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Meanwhile, the pressure from tariffs is liable to get more intense in the future. The Trump administration is continuing to threaten tariff on auto exported from Japan. Meanwhile, the unsettling news cycle from the Middle East that began with the kidnapping and murder of Jamal Khashoggi continues to unfold with uncertain consequences. (more…)

US-China Trade War May Cost BMW $600M Next Year

Automaker's SUV exports cut off due to tariffs.

by Joseph Szczesny on Oct.15, 2018

An early version of the 2019 X5 rolls down the BMW assembly line in Spartanburg, SC. The plant isn't shipping utes to China and that could cost the company big.

BMW expects its earnings to drop by almost $600 million next year if the trade war between the U.S. and China remains frozen in place, the German automaker’s CFO Nicolas Peter said during an interview with Automobilwoche, one of Germany’s leading automotive magazines.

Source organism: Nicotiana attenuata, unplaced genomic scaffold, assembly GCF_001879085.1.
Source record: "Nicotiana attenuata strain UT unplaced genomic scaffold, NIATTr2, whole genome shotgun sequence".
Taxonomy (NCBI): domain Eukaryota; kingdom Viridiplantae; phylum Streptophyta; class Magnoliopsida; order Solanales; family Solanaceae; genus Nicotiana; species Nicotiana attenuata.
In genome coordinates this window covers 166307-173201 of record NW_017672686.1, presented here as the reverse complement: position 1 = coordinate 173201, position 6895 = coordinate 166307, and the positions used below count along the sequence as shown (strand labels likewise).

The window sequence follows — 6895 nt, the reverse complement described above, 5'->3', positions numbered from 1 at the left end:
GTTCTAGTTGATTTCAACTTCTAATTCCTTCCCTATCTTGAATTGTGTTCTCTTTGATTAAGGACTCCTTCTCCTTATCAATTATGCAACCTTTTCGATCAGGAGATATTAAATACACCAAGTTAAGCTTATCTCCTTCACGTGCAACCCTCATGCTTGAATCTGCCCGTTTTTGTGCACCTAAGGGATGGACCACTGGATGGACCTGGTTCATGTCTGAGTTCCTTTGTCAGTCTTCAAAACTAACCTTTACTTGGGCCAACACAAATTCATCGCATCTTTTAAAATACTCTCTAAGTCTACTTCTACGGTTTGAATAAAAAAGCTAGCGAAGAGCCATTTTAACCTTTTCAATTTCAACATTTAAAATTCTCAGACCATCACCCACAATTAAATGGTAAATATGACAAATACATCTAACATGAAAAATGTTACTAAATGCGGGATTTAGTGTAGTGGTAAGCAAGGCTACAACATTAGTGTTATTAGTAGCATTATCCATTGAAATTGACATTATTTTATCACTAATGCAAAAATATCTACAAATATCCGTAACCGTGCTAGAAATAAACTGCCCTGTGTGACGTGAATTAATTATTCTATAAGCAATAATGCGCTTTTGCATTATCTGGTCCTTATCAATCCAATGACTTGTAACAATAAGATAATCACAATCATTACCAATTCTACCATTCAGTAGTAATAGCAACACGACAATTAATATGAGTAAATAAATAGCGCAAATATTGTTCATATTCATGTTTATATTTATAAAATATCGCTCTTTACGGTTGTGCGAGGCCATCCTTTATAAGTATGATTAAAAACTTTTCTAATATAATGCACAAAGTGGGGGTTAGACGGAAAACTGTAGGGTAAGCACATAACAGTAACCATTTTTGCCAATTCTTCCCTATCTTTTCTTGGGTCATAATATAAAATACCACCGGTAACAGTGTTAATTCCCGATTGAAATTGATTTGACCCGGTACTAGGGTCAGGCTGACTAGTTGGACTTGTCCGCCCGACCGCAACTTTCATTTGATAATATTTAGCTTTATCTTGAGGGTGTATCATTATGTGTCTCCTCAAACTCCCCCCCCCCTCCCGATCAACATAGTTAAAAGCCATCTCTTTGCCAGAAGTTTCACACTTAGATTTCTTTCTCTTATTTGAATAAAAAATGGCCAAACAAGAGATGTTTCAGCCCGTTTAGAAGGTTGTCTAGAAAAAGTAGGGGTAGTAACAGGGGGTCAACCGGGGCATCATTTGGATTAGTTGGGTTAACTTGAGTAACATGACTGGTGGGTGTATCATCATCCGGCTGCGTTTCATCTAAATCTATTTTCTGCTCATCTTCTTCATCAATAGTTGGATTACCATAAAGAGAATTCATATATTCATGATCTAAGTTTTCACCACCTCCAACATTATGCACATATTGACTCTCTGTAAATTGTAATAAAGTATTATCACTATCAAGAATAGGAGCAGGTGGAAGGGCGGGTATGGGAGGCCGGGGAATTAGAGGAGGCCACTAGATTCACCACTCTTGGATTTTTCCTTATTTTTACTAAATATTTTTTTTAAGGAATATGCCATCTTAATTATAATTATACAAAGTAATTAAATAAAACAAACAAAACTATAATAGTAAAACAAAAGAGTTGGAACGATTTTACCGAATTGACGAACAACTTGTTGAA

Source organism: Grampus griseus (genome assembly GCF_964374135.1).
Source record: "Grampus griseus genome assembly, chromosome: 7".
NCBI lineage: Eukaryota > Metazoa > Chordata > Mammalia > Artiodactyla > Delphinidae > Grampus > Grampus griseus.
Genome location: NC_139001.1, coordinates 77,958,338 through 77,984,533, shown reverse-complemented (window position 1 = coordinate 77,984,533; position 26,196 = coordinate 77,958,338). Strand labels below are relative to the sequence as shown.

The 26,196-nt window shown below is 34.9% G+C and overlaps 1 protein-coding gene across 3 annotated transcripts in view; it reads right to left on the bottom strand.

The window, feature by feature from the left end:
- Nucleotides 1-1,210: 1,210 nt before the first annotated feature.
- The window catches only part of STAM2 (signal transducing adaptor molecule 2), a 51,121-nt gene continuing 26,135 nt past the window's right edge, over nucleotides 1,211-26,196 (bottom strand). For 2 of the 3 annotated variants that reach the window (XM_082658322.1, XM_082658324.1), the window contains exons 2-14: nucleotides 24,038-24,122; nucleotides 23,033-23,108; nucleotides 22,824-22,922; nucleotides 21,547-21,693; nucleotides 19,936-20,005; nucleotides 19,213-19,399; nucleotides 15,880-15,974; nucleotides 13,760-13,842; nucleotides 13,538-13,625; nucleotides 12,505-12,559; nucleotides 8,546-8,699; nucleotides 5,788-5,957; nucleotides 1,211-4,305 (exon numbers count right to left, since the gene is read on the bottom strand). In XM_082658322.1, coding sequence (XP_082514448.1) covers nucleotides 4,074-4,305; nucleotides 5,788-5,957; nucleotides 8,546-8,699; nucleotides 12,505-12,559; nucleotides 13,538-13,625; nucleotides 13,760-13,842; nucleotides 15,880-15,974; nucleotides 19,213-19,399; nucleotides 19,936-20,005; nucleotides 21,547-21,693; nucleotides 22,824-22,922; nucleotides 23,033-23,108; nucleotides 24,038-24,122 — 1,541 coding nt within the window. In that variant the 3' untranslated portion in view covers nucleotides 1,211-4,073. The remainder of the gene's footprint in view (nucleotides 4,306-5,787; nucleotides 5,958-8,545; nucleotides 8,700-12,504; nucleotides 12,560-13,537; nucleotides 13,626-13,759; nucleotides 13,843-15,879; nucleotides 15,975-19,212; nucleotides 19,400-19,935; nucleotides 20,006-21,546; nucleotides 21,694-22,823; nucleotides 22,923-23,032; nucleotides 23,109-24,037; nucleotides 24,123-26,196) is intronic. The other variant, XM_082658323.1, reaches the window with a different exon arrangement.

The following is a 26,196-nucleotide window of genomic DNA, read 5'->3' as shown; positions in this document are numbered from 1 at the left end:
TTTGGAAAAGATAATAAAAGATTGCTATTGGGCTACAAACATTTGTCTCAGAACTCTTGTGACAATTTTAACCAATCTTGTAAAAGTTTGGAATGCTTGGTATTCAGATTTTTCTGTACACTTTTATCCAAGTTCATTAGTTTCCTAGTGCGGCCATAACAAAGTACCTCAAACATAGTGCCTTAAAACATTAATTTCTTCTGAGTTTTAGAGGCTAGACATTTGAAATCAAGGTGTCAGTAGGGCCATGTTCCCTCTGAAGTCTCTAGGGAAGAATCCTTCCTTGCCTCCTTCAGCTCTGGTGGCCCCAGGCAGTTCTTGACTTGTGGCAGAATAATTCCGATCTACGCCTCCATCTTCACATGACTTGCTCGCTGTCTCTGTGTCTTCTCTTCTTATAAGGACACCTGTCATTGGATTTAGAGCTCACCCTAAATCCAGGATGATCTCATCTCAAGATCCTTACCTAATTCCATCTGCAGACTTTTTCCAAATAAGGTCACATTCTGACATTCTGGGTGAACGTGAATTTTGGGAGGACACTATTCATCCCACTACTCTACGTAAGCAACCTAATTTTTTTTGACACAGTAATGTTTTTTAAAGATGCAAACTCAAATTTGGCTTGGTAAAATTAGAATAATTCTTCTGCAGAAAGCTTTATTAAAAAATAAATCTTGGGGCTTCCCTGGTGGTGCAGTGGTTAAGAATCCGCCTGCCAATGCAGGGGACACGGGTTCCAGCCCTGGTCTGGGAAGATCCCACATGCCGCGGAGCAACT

Tariffs between the United States and China have cut exports of sport-utility vehicles from its U.S. plant in Spartanburg, South Carolina, to China, resulting in a hit to earnings of just below 300 million euros, Peter said, according to an extract of an article.

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“If the tariffs remain in 2019, it could have a full-year impact of half a billion euros,” Peter added.  (more…)

Bill Ford Leads Exodus from Saudi Economic Event in Response to Alleged Murder of Journalist

Global business, political and media leaders demand answers in disappearance.

by Paul A. Eisenstein on Oct.15, 2018